Hoover is one of the freshest voices in new-adult fiction, and her latest resonates with true emotion, unforgettable characters and just the right amount of sexual tension.

Pub Date: March 18, 2014

ISBN: 978-1-4767-5316-4

Page Count: 384

Publisher: Atria

Review Posted Online: May 7, 2014

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Bestselling Hannah (True Colors, 2009, etc.) sabotages a worthy effort with an overly neat resolution.

WINTER GARDEN

A Russian refugee’s terrible secret overshadows her family life.

Meredith, heir apparent to her family’s thriving Washington State apple enterprises, and Nina, a globetrotting photojournalist, grew up feeling marginalized by their mother. Anya saw her daughters as merely incidental to her grateful love for their father Evan, who rescued her from a German prison camp. The girls know neither their mother’s true age, nor the answers to several other mysteries: her color-blindness, her habit of hoarding food despite the family’s prosperity and the significance of her “winter garden” with its odd Cyrillic-inscribed columns. The only thawing in Anya’s mien occurs when she relates a fairy tale about a peasant girl who meets a prince and their struggles to live happily ever after during the reign of a tyrannical Black Knight. After Evan dies, the family comes unraveled: Anya shows signs of dementia; Nina and Meredith feud over whether to move Mom from her beloved dacha-style home, named Belye Nochi after the summer “white nights” of her native Leningrad (St. Petersburg). Anya, now elderly but of preternaturally youthful appearance—her white hair has been that way as long as the girls can remember—keeps babbling about leather belts boiled for soup, furniture broken up for firewood and other oddities. Prompted by her daughters’ snooping and a few vodka-driven dinners, she grudgingly divulges her story. She is not Anya, but Vera, sole survivor of a Russian family; her father, grandmother, mother, sister, husband and two children were all lost either to Stalin’s terror or during the German army’s siege of Leningrad. Anya’s chronicle of the 900-day siege, during which more than half a million civilians perished from hunger and cold, imparts new gravitas to the novel, easily overwhelming her daughters’ more conventional “issues.” The effect, however, is all but vitiated by a manipulative and contrived ending.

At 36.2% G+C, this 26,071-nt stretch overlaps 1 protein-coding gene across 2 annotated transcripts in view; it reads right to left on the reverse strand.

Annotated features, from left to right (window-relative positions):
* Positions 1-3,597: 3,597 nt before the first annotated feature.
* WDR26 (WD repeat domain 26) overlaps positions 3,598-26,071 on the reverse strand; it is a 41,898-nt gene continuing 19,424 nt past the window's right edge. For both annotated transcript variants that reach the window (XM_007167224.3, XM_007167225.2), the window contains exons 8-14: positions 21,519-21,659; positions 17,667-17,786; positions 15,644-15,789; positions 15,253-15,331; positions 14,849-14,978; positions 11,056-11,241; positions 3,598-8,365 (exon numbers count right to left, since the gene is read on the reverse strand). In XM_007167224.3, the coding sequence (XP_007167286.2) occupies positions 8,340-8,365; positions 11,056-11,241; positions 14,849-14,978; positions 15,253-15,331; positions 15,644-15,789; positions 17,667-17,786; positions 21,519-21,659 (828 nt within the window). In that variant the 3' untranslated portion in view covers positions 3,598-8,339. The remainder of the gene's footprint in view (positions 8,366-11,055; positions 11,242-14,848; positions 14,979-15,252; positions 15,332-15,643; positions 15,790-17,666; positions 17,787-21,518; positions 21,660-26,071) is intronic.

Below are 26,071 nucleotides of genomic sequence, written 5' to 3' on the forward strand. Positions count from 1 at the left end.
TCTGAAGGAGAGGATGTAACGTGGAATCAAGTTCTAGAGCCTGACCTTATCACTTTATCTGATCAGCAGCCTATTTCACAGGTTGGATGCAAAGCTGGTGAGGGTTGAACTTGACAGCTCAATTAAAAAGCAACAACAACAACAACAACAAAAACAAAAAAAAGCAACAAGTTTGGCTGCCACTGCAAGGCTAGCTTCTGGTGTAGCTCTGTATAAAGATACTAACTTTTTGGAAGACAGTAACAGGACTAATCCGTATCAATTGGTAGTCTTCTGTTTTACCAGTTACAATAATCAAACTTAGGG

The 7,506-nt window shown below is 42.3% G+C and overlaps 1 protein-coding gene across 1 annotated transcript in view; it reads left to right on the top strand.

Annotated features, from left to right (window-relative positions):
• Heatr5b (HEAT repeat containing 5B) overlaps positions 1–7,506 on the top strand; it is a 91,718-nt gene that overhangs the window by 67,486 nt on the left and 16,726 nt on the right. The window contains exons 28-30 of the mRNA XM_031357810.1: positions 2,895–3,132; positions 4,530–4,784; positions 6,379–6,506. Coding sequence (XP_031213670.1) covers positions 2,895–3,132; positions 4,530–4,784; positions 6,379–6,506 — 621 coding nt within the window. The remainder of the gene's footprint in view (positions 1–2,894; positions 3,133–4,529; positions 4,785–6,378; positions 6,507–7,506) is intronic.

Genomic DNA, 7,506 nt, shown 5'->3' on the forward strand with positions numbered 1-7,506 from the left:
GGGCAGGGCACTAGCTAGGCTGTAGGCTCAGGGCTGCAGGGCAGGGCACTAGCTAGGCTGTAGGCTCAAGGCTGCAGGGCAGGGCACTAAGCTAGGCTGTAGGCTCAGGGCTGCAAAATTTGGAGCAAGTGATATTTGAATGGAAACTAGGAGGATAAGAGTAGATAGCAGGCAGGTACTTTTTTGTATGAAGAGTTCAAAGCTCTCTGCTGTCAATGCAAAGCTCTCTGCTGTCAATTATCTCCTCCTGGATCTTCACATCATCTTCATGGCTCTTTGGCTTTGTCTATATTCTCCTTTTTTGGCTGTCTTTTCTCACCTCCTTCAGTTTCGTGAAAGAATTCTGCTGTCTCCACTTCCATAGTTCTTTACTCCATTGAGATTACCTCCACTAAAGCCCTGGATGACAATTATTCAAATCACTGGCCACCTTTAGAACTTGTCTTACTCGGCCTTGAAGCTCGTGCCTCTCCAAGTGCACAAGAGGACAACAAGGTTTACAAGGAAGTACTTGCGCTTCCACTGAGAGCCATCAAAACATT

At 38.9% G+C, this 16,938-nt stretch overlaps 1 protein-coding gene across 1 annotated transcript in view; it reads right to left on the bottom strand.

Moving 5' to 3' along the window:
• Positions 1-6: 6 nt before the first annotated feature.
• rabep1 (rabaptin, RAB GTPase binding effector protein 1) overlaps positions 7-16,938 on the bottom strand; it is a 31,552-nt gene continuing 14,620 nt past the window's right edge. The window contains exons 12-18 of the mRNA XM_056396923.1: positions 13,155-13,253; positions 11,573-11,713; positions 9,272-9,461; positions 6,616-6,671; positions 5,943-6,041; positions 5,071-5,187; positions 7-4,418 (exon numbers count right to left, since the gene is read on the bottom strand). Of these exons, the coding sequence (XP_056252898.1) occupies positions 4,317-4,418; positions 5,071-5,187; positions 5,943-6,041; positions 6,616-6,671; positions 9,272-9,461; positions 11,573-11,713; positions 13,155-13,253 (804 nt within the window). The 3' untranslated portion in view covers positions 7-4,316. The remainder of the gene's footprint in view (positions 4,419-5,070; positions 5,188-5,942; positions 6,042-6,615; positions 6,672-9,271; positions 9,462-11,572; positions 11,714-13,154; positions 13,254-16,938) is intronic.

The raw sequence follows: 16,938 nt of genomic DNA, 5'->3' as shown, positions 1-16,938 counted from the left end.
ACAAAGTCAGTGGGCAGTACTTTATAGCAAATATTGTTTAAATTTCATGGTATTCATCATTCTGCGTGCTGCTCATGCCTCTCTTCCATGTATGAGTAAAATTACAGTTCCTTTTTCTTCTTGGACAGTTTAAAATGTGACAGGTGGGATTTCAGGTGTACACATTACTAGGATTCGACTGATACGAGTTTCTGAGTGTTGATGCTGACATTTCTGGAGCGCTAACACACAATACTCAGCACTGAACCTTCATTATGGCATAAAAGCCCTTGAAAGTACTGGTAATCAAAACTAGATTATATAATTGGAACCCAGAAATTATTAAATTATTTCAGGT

Bestselling Hannah (True Colors, 2009, etc.) sabotages a worthy effort with an overly neat resolution.

Pub Date: Feb. 2, 2010

ISBN: 978-0-312-36412-0

Page Count: 400

Publisher: St. Martin's

Review Posted Online: May 20, 2010

Kirkus Reviews Issue: Nov. 15, 2009